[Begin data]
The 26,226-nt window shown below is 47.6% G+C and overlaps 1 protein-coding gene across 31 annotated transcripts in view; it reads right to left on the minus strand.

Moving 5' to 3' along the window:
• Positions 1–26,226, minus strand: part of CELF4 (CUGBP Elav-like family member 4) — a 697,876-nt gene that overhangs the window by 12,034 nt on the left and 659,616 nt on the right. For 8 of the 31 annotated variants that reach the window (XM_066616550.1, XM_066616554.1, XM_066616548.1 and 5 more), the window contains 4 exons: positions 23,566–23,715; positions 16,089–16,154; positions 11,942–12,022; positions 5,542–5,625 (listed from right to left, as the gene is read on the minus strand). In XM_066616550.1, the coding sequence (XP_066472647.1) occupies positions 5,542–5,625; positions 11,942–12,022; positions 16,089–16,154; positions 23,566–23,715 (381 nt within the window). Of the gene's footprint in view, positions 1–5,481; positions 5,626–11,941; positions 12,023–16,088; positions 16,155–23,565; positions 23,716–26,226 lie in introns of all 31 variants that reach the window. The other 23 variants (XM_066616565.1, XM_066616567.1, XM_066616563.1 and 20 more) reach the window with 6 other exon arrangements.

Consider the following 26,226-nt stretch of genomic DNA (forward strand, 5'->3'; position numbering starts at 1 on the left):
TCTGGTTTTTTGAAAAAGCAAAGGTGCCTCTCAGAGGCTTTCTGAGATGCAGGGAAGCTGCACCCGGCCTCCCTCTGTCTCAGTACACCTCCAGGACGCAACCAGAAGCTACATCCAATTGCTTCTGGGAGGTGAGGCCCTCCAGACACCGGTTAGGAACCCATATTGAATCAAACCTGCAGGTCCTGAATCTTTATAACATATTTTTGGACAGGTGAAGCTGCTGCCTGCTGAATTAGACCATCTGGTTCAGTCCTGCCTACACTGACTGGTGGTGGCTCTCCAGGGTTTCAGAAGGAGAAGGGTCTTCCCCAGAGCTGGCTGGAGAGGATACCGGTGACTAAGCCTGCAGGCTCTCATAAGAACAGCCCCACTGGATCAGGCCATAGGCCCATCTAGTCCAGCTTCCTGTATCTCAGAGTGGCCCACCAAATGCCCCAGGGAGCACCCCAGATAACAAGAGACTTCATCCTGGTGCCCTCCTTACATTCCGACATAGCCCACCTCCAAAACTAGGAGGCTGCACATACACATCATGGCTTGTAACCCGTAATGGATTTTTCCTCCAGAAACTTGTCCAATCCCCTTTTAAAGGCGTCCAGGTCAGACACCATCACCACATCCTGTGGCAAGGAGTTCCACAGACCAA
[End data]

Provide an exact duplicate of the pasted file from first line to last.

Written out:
The 26,226-nt window shown below is 47.6% G+C and overlaps 1 protein-coding gene across 31 annotated transcripts in view; it reads right to left on the minus strand.

Moving 5' to 3' along the window:
• Positions 1–26,226, minus strand: part of CELF4 (CUGBP Elav-like family member 4) — a 697,876-nt gene that overhangs the window by 12,034 nt on the left and 659,616 nt on the right. For 8 of the 31 annotated variants that reach the window (XM_066616550.1, XM_066616554.1, XM_066616548.1 and 5 more), the window contains 4 exons: positions 23,566–23,715; positions 16,089–16,154; positions 11,942–12,022; positions 5,542–5,625 (listed from right to left, as the gene is read on the minus strand). In XM_066616550.1, the coding sequence (XP_066472647.1) occupies positions 5,542–5,625; positions 11,942–12,022; positions 16,089–16,154; positions 23,566–23,715 (381 nt within the window). Of the gene's footprint in view, positions 1–5,481; positions 5,626–11,941; positions 12,023–16,088; positions 16,155–23,565; positions 23,716–26,226 lie in introns of all 31 variants that reach the window. The other 23 variants (XM_066616565.1, XM_066616567.1, XM_066616563.1 and 20 more) reach the window with 6 other exon arrangements.

Consider the following 26,226-nt stretch of genomic DNA (forward strand, 5'->3'; position numbering starts at 1 on the left):
TCTGGTTTTTTGAAAAAGCAAAGGTGCCTCTCAGAGGCTTTCTGAGATGCAGGGAAGCTGCACCCGGCCTCCCTCTGTCTCAGTACACCTCCAGGACGCAACCAGAAGCTACATCCAATTGCTTCTGGGAGGTGAGGCCCTCCAGACACCGGTTAGGAACCCATATTGAATCAAACCTGCAGGTCCTGAATCTTTATAACATATTTTTGGACAGGTGAAGCTGCTGCCTGCTGAATTAGACCATCTGGTTCAGTCCTGCCTACACTGACTGGTGGTGGCTCTCCAGGGTTTCAGAAGGAGAAGGGTCTTCCCCAGAGCTGGCTGGAGAGGATACCGGTGACTAAGCCTGCAGGCTCTCATAAGAACAGCCCCACTGGATCAGGCCATAGGCCCATCTAGTCCAGCTTCCTGTATCTCAGAGTGGCCCACCAAATGCCCCAGGGAGCACCCCAGATAACAAGAGACTTCATCCTGGTGCCCTCCTTACATTCCGACATAGCCCACCTCCAAAACTAGGAGGCTGCACATACACATCATGGCTTGTAACCCGTAATGGATTTTTCCTCCAGAAACTTGTCCAATCCCCTTTTAAAGGCGTCCAGGTCAGACACCATCACCACATCCTGTGGCAAGGAGTTCCACAGACCAA